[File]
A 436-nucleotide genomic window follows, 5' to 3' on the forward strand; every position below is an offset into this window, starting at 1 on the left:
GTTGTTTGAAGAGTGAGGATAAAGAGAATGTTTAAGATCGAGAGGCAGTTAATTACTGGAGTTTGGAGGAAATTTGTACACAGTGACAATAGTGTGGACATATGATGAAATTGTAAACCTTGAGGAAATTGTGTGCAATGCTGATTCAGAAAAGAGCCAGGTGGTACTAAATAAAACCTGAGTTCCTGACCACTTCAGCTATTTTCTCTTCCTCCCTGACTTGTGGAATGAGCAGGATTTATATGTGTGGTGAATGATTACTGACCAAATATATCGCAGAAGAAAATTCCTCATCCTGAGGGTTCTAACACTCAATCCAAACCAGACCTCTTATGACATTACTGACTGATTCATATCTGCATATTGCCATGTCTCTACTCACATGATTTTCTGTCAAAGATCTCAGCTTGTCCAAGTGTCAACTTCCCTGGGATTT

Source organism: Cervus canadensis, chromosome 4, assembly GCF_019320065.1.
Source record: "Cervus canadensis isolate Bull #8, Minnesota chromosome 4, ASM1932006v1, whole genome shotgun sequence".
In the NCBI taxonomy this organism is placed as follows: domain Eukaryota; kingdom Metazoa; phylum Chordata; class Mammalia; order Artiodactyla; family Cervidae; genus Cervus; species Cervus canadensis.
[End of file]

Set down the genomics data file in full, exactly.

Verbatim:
A 436-nucleotide genomic window follows, 5' to 3' on the forward strand; every position below is an offset into this window, starting at 1 on the left:
GTTGTTTGAAGAGTGAGGATAAAGAGAATGTTTAAGATCGAGAGGCAGTTAATTACTGGAGTTTGGAGGAAATTTGTACACAGTGACAATAGTGTGGACATATGATGAAATTGTAAACCTTGAGGAAATTGTGTGCAATGCTGATTCAGAAAAGAGCCAGGTGGTACTAAATAAAACCTGAGTTCCTGACCACTTCAGCTATTTTCTCTTCCTCCCTGACTTGTGGAATGAGCAGGATTTATATGTGTGGTGAATGATTACTGACCAAATATATCGCAGAAGAAAATTCCTCATCCTGAGGGTTCTAACACTCAATCCAAACCAGACCTCTTATGACATTACTGACTGATTCATATCTGCATATTGCCATGTCTCTACTCACATGATTTTCTGTCAAAGATCTCAGCTTGTCCAAGTGTCAACTTCCCTGGGATTT

Source organism: Cervus canadensis, chromosome 4, assembly GCF_019320065.1.
Source record: "Cervus canadensis isolate Bull #8, Minnesota chromosome 4, ASM1932006v1, whole genome shotgun sequence".
In the NCBI taxonomy this organism is placed as follows: domain Eukaryota; kingdom Metazoa; phylum Chordata; class Mammalia; order Artiodactyla; family Cervidae; genus Cervus; species Cervus canadensis.